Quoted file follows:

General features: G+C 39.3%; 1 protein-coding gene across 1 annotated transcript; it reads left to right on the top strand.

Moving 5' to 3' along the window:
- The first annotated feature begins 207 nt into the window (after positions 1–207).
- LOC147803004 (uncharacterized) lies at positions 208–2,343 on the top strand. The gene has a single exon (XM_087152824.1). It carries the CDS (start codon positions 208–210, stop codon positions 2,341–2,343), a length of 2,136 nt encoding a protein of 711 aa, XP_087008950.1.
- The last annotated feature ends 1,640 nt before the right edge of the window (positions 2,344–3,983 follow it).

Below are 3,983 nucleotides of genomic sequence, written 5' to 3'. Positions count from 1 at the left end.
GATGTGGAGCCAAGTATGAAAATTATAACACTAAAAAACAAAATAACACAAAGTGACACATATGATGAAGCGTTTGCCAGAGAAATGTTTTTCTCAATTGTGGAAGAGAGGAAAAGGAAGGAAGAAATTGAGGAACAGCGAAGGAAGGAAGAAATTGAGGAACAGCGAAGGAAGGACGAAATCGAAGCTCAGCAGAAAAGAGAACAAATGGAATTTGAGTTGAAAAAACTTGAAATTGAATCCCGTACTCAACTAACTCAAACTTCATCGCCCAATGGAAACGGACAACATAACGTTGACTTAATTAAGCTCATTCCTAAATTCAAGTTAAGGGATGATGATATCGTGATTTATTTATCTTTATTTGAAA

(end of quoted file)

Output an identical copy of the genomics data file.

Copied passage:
General features: G+C 39.3%; 1 protein-coding gene across 1 annotated transcript; it reads left to right on the top strand.

Moving 5' to 3' along the window:
- The first annotated feature begins 207 nt into the window (after positions 1–207).
- LOC147803004 (uncharacterized) lies at positions 208–2,343 on the top strand. The gene has a single exon (XM_087152824.1). It carries the CDS (start codon positions 208–210, stop codon positions 2,341–2,343), a length of 2,136 nt encoding a protein of 711 aa, XP_087008950.1.
- The last annotated feature ends 1,640 nt before the right edge of the window (positions 2,344–3,983 follow it).

Below are 3,983 nucleotides of genomic sequence, written 5' to 3'. Positions count from 1 at the left end.
GATGTGGAGCCAAGTATGAAAATTATAACACTAAAAAACAAAATAACACAAAGTGACACATATGATGAAGCGTTTGCCAGAGAAATGTTTTTCTCAATTGTGGAAGAGAGGAAAAGGAAGGAAGAAATTGAGGAACAGCGAAGGAAGGAAGAAATTGAGGAACAGCGAAGGAAGGACGAAATCGAAGCTCAGCAGAAAAGAGAACAAATGGAATTTGAGTTGAAAAAACTTGAAATTGAATCCCGTACTCAACTAACTCAAACTTCATCGCCCAATGGAAACGGACAACATAACGTTGACTTAATTAAGCTCATTCCTAAATTCAAGTTAAGGGATGATGATATCGTGATTTATTTATCTTTATTTGAAA